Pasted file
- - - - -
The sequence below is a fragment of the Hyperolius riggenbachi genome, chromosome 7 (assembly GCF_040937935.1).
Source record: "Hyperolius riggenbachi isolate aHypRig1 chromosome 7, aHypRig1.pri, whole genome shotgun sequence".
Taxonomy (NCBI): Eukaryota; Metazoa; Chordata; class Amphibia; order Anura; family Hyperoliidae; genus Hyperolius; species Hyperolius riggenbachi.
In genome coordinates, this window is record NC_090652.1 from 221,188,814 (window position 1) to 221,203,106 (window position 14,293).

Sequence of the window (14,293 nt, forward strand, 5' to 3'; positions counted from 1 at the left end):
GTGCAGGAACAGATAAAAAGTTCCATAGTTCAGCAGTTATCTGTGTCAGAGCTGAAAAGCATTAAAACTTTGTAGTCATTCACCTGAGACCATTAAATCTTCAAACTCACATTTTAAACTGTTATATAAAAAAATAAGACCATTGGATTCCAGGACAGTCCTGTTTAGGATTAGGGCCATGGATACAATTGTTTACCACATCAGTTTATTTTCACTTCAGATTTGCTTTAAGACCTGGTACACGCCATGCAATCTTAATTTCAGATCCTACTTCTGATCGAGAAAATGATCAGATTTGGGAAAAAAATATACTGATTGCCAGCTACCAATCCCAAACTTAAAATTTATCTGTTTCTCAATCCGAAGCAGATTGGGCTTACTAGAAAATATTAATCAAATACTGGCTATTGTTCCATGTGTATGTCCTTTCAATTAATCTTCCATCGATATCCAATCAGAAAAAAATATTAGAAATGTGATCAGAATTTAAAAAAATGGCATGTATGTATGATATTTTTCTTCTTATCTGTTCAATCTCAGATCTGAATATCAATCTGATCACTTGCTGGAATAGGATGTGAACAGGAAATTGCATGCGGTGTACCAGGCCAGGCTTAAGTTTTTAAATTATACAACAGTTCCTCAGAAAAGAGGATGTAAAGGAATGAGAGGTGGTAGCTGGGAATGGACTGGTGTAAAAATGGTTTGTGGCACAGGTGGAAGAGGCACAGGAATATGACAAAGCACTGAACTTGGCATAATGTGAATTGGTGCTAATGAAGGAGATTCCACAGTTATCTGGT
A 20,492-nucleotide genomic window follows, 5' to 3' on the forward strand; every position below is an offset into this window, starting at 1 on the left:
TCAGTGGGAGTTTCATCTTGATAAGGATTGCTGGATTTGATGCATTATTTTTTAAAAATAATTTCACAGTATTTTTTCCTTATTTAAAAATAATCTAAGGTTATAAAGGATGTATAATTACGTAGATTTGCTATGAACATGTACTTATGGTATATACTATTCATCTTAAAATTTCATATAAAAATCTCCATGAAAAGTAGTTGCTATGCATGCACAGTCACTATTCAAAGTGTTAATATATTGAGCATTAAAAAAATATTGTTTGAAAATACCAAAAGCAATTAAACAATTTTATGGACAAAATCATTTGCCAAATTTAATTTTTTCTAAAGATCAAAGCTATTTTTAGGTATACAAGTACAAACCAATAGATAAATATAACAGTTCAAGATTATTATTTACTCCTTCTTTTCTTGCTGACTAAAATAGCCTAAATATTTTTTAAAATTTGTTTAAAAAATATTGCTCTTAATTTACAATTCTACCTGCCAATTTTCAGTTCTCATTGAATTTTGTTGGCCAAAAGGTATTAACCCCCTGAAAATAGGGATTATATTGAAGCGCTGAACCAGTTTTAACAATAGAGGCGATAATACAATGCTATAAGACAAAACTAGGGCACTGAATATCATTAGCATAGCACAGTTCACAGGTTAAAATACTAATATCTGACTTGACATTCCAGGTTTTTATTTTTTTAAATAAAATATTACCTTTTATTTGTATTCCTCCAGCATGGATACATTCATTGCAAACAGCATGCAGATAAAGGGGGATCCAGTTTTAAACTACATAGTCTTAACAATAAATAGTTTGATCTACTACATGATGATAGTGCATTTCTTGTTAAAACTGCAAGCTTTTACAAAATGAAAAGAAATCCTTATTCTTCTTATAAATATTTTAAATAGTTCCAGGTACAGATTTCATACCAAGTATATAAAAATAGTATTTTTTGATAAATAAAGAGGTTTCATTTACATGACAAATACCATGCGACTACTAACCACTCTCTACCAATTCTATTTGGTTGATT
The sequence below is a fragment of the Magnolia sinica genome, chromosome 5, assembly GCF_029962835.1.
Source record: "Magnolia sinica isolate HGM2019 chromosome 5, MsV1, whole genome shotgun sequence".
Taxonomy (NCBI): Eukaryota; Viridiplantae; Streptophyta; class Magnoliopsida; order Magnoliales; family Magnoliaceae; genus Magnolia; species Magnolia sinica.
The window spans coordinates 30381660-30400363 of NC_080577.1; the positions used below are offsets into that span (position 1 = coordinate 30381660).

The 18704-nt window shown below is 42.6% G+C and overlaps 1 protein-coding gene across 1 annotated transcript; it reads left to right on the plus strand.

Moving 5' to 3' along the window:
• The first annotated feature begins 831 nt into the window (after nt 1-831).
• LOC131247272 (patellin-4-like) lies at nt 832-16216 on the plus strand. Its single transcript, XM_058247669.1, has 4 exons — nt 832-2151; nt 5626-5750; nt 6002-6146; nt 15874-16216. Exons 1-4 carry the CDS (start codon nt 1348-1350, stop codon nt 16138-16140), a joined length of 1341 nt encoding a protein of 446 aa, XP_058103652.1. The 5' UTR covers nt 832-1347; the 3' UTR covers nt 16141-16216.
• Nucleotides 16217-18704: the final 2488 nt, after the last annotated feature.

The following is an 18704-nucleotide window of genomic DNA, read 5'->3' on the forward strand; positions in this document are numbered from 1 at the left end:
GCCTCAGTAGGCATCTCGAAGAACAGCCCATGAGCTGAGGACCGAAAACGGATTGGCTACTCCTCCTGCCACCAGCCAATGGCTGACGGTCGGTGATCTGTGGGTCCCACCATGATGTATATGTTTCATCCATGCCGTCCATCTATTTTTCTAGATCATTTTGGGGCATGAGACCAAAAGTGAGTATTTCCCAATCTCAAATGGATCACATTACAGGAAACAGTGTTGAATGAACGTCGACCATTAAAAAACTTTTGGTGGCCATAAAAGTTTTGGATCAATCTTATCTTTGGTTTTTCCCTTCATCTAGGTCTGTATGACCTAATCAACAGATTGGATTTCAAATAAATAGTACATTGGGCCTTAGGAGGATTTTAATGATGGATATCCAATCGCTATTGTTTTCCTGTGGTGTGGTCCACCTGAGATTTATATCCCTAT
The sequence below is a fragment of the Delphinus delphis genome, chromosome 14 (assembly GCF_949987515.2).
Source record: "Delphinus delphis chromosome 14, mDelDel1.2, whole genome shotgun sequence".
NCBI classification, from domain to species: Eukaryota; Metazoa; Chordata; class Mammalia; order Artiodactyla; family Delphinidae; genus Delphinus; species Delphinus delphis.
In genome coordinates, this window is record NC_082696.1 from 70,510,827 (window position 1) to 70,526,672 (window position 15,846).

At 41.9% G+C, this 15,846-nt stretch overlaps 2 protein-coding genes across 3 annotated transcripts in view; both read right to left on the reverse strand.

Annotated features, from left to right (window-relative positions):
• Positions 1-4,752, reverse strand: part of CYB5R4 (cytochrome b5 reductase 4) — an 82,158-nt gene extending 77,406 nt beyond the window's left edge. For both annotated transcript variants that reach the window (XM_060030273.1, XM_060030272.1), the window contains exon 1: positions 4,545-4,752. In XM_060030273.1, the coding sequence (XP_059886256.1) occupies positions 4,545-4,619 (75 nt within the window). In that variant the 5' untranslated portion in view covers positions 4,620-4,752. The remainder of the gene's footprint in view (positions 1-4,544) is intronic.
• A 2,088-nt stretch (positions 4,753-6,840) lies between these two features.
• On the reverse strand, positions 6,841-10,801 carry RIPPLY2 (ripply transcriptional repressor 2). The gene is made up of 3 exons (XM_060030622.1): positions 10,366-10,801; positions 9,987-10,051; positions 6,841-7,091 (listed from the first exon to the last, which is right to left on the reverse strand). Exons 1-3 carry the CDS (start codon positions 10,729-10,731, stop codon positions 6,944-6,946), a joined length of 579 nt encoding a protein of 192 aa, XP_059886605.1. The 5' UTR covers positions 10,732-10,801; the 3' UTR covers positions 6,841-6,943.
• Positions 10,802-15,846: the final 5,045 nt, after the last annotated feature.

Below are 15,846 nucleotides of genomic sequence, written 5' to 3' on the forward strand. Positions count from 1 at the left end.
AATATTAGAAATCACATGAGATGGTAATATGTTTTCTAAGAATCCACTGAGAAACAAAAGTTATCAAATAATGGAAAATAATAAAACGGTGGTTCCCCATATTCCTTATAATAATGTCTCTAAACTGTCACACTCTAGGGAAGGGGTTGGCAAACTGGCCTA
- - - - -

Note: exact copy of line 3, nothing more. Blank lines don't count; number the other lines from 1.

Taxonomy (NCBI): Eukaryota; Metazoa; Chordata; class Amphibia; order Anura; family Hyperoliidae; genus Hyperolius; species Hyperolius riggenbachi.